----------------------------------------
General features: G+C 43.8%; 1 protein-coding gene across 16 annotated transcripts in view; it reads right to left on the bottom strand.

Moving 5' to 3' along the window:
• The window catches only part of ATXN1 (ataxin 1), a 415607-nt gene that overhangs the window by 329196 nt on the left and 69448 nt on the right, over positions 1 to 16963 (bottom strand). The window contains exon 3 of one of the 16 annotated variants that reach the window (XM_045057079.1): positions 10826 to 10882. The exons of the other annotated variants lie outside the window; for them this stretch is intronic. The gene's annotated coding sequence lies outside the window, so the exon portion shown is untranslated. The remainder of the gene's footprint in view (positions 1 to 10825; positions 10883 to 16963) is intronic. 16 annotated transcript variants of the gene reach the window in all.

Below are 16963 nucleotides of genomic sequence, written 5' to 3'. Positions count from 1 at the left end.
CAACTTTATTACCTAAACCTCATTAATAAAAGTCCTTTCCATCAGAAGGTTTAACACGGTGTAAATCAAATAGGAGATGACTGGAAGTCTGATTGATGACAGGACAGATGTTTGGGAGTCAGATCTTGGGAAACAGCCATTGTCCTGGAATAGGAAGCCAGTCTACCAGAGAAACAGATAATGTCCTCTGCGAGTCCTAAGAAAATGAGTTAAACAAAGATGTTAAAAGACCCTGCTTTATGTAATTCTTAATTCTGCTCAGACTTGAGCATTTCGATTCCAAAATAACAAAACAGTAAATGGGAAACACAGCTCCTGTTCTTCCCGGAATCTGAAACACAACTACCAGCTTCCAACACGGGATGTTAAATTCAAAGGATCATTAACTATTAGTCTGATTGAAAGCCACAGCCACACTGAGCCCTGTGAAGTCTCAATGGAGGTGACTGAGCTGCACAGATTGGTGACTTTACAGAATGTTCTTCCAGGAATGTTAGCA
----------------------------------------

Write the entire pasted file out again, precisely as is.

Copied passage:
General features: G+C 43.8%; 1 protein-coding gene across 16 annotated transcripts in view; it reads right to left on the bottom strand.

Moving 5' to 3' along the window:
• The window catches only part of ATXN1 (ataxin 1), a 415607-nt gene that overhangs the window by 329196 nt on the left and 69448 nt on the right, over positions 1 to 16963 (bottom strand). The window contains exon 3 of one of the 16 annotated variants that reach the window (XM_045057079.1): positions 10826 to 10882. The exons of the other annotated variants lie outside the window; for them this stretch is intronic. The gene's annotated coding sequence lies outside the window, so the exon portion shown is untranslated. The remainder of the gene's footprint in view (positions 1 to 10825; positions 10883 to 16963) is intronic. 16 annotated transcript variants of the gene reach the window in all.

Below are 16963 nucleotides of genomic sequence, written 5' to 3'. Positions count from 1 at the left end.
CAACTTTATTACCTAAACCTCATTAATAAAAGTCCTTTCCATCAGAAGGTTTAACACGGTGTAAATCAAATAGGAGATGACTGGAAGTCTGATTGATGACAGGACAGATGTTTGGGAGTCAGATCTTGGGAAACAGCCATTGTCCTGGAATAGGAAGCCAGTCTACCAGAGAAACAGATAATGTCCTCTGCGAGTCCTAAGAAAATGAGTTAAACAAAGATGTTAAAAGACCCTGCTTTATGTAATTCTTAATTCTGCTCAGACTTGAGCATTTCGATTCCAAAATAACAAAACAGTAAATGGGAAACACAGCTCCTGTTCTTCCCGGAATCTGAAACACAACTACCAGCTTCCAACACGGGATGTTAAATTCAAAGGATCATTAACTATTAGTCTGATTGAAAGCCACAGCCACACTGAGCCCTGTGAAGTCTCAATGGAGGTGACTGAGCTGCACAGATTGGTGACTTTACAGAATGTTCTTCCAGGAATGTTAGCA